The report benchmarks the 149 countries on their progress toward gender parity across four dimensions – economic participation and opportunity, educational attainment, health and survival, and political empowerment.
A number of initiatives have been made by corporate organisations and governmental and non-governmental organisations to address gender imbalance in Nigeria.
One of the latest is the launch of First Women Network (FWN) by the First Bank of Nigeria Ltd., in commemoration of the 2019 International Women’s Day (IWD).
IWD is celebrated globally every March 8 to recognise social, economic, cultural and political achievements of women.
The celebration is also a call to action for accelerating gender parity.
The global theme for the 2019 celebration is “Think Equal, Build Smart, Innovate for Change” while the theme for the social media campaign is “#BalanceforBetter”.
According to the bank, the FWN initiative is an avenue for career management and mentoring for women to enable them to balance their career with private endeavours.
The aim, according to the bank, is to address gender gap and increase women representation in its senior and executive levels, as well as encourage women to tap into opportunities and contribute to nation-building.
The bank’s Chief Executive Officer (CEO), Dr Adesola Adeduntan, explains that First Women Network is targeted at the banks’ staff and customers, among others.
He believes that women can achieve more if given the necessary strategic support, hoping that the initiative
will increase the bank’s productivity and profitability.
Adeduntan notes that the initiative is also a demonstration of First Bank’s adherence to the Central Bank of Nigeria’s Sustainable Development Goals which mandate increased women representation in all banks.
The sustainable goals require that the financial services sector should adopt a quota system to increase women representation on boards to 30 per cent and that of senior management level to 40 per cent by 2014.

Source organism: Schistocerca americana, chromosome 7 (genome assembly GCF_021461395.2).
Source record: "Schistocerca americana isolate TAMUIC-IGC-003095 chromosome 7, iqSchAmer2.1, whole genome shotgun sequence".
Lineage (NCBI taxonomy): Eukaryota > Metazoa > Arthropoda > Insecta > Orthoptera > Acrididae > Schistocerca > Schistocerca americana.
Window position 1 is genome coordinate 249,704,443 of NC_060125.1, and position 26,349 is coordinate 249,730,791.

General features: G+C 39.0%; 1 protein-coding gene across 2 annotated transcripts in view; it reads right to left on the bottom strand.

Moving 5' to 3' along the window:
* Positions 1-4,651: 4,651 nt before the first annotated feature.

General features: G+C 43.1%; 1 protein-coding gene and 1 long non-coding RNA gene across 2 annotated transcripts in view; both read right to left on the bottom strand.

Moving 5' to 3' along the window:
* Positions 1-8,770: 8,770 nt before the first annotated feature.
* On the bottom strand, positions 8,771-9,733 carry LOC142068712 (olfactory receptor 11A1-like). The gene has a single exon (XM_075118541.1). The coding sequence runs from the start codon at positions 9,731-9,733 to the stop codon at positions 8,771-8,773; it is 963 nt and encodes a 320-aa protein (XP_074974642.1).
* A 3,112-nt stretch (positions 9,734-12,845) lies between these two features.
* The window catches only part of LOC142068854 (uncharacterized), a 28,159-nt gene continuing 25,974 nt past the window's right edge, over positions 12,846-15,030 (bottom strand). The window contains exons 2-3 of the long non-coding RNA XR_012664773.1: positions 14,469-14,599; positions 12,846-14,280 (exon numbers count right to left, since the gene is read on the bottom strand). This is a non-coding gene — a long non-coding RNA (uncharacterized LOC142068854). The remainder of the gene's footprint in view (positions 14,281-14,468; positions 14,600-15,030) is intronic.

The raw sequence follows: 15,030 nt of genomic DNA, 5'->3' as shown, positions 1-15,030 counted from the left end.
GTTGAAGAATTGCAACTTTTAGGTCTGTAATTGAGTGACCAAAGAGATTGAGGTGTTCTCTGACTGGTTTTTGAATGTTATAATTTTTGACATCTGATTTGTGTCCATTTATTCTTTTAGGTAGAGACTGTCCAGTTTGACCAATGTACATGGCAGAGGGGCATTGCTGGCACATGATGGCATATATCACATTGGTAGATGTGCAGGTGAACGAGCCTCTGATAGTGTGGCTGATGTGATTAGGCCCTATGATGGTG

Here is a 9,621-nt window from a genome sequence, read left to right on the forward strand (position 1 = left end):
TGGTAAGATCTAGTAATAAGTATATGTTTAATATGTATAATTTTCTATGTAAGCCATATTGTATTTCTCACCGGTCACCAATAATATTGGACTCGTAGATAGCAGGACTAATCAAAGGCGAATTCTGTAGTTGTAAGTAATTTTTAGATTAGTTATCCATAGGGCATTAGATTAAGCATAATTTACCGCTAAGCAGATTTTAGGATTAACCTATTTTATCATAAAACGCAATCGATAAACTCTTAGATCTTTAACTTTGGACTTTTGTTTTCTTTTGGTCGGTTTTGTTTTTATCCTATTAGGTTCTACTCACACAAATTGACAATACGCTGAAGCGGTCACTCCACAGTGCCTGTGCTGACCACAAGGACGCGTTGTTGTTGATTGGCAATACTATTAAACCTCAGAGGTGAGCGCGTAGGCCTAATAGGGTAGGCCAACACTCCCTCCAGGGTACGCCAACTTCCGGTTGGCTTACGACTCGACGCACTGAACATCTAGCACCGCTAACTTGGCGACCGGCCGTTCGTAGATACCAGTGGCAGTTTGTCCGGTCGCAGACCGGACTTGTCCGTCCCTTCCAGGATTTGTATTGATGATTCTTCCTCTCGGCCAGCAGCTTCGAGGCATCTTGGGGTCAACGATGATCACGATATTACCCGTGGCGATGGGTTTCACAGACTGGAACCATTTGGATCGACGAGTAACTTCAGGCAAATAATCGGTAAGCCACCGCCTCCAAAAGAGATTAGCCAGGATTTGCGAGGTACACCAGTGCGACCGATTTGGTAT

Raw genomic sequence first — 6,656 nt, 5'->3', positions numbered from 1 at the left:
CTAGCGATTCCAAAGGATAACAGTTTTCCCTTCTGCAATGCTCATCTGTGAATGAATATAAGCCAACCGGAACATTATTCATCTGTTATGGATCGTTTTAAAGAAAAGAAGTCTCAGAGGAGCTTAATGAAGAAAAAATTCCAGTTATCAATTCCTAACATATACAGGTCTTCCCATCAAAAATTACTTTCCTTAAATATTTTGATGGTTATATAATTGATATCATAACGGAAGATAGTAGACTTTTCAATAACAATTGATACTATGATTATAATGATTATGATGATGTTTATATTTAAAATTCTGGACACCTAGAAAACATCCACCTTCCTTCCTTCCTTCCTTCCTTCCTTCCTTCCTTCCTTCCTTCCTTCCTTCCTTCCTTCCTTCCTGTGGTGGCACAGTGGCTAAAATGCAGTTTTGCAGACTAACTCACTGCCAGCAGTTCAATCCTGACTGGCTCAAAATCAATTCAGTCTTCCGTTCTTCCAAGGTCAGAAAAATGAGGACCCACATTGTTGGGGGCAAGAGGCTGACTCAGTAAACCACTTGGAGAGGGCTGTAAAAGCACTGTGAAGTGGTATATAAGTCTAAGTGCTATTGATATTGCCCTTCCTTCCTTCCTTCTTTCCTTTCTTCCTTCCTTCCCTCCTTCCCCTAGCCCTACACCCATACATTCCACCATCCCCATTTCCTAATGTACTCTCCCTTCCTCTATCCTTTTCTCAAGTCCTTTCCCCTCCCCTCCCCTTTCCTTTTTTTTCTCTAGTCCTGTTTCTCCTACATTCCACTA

Adeduntan is optimistic that the FWN will address six key area – career management, personal branding, mentoring, welfare, financial planning and empowerment.
He is convinced that the initiative will address gender disparity at the workplace.
“It is commonly agreed that gender parity is an essential factor influencing the advancement of institutions, economies and societies.
“Studies have shown that gender parity in corporations promotes increased performance and returns on investment.
“The need to invest in composite women empowerment and enhance their contributions at senior management levels to achieve organisational goals cannot be over-emphasised,” the CEO says.
For him, it is paradoxical that the presence of women in paid employments continues to increase, yet the progression of professional women to positions of leadership and management remains slow.
“Gender gaps persist in economic opportunities and political participation in many countries.
“This is part of the reasons for this women network initiative,” he notes.
The chief executive officer wants employers of labour and the entire society to encourage women to advance, excel and contribute optimally in workplaces and communities.
Mr Abiodun Famuyiwa, group head, Products and Marketing Support, promises that First Bank will continue to promote female entrepreneurship for national growth and development.
“We recognise that promoting female entrepreneurship and independence is key to economic viability of every home in the country,” he says.